The historic 1926 downtown YMCA building has sat vacant since 1999. Now, on the verge of demolition, a local promoter is trying to turn the empty building into a music museum and venue — The St. Petersburg Rock and Roll Museum.
Thomas Nestor, president and CEO of Nofoes Productions/Media Group, described his vision for the rock museum/venue in an interview with Patch.
"It's going to be a daily music museum that preserves the history of what’s taken place in the Tampa Bay area," he said. "All the way from Al Capone to Jim Morrison, there is some much rich culture in this area. Even 'Satisfaction' from the (Rolling) Stones was written in Clearwater.
"We want to encapsulate that," Nestor added. "We don’t want it to be a dead museum, it's digital, interactive and going to be educational as well. During the day the main use of the facility is the museum. Up stairs, there will be a musical school, maybe a studio and even musical therapy."
Like many good things, there is catch. A big catch. Nestor and his group need money and they need it fast. Nestor says the future of the YMCA building, located on the corner of 5th Street South and 2nd Avenue South, is in your hands.
On Oct. 2 Nestor and his group signed an agreement for the building with the first down payment due in November, $20,000. A closing date is set for June 2013, which during that time Nestor said the group needs to raise $1.4 million.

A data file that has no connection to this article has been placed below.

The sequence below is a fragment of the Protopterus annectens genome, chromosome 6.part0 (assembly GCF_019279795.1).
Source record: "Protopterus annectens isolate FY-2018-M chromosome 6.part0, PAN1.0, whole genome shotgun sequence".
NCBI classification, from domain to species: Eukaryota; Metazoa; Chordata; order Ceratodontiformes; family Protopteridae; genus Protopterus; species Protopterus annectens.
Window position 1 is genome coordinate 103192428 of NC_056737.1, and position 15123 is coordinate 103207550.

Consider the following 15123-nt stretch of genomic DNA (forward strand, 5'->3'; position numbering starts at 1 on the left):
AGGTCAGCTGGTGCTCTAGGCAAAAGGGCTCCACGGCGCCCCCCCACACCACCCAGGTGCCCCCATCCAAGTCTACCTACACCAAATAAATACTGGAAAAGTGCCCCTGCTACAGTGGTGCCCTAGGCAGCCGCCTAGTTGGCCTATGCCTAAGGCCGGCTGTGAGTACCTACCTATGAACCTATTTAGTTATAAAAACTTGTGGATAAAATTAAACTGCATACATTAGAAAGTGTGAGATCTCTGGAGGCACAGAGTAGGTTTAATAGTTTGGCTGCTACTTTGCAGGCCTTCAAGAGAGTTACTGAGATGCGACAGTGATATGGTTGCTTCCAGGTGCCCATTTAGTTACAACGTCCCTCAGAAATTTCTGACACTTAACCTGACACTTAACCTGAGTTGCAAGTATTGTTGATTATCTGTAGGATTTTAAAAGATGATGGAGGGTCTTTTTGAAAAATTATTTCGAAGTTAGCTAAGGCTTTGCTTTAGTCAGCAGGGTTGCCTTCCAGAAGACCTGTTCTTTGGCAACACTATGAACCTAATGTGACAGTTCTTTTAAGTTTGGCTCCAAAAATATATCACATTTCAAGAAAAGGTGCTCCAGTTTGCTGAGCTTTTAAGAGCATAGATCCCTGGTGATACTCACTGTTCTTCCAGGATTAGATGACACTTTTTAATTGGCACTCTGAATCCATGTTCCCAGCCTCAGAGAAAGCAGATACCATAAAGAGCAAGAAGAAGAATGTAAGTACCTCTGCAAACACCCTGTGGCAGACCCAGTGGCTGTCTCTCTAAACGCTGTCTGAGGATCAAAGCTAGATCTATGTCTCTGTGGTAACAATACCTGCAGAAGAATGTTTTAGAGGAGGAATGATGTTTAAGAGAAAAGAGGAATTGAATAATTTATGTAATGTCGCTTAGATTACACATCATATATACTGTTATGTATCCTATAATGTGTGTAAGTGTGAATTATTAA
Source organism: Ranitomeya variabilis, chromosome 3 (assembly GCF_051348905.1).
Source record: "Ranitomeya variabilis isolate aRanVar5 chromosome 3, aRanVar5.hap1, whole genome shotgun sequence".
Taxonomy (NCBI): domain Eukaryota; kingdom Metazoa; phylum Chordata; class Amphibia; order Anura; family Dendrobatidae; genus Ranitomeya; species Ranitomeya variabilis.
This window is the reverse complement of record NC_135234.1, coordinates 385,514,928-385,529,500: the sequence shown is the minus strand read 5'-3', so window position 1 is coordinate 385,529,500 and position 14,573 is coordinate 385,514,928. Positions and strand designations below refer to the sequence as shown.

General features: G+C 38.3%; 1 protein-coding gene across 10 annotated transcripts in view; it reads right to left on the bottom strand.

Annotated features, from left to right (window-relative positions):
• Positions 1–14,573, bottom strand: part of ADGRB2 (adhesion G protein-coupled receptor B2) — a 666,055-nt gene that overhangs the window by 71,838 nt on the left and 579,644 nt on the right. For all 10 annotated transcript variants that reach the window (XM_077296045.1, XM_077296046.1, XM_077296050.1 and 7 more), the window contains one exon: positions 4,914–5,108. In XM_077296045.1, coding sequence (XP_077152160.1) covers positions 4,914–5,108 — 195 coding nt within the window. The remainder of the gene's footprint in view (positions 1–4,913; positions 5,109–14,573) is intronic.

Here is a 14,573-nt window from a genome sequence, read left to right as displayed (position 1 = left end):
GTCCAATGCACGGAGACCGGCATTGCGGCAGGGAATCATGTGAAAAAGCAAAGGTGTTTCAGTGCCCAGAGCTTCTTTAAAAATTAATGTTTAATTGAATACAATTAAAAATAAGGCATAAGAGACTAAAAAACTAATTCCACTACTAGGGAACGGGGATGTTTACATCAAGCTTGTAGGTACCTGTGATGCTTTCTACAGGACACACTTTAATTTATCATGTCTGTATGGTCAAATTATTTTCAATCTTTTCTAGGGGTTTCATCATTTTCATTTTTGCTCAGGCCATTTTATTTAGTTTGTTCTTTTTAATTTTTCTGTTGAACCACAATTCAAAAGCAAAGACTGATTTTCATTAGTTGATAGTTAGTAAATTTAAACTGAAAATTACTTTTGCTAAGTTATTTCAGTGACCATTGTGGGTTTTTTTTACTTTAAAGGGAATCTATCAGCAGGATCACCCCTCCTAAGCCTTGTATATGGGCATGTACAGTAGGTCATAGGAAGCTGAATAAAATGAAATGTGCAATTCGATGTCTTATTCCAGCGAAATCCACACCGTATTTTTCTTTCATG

Should Nestor and co. not fundraise $20,000 by Nov. 15, the historic building faces demolition.
During the Oct. 18 city council meeting, a rep for St. Petersburg Preservation said a request for demolition has been submitted for the building and will be reviewed on Nov. 16.
"If we don't come up with the money for the down payment," Nestor said, "the bank will demo it." He said a bank has a chash offer on the property and wants to demolish it to build a new bank.
In the museum proposal Nestor sent to city council, he said the mission is to turn the downtown YMCA into a community-gathering place celebrating the area's music and culture.
"To preserve, archive, and honor the rich Music & Film History and Famous Pop Culture that has enriched “The Sunshine City” and Tampa Bay Area over the past century, plus assist promoting, producing and progressing the current local creative music & film community by converting The Historic YMCA Building into a dynamic Interactive Museum, Concert & Special Event Venue, Grand Multi-Media/Cultural Center."
Nestor said if renovated, there would not be another music venue in the Tampa Bay area like the St. Pete Rock and Roll Museum. The venue, which Nestor said would hold around 2,500 people, will by a GA-style venue with no fixed stage. Being able move the stage allows for greater use, Nestor said.
Other mid-sized venues such as the Mahaffey Theater, Ruth Eckerd Hall and the Straz Center, Nestor said, are more performing arts venues.
"Those are performance theaters in my eyes. They are seated, lush, VIP kind of things (for) theaters, plays and big productions. Nobody has filed this niche in the market for an (indoor) GA concert venue," Nestor said. "I want to build Willy Wonka's Chocolate Factory, but for music and this is the building to do that."
How you can help?
Since the building is designated as historic, Nestor said his group would also look for local, state and federal grants to help reach their goal.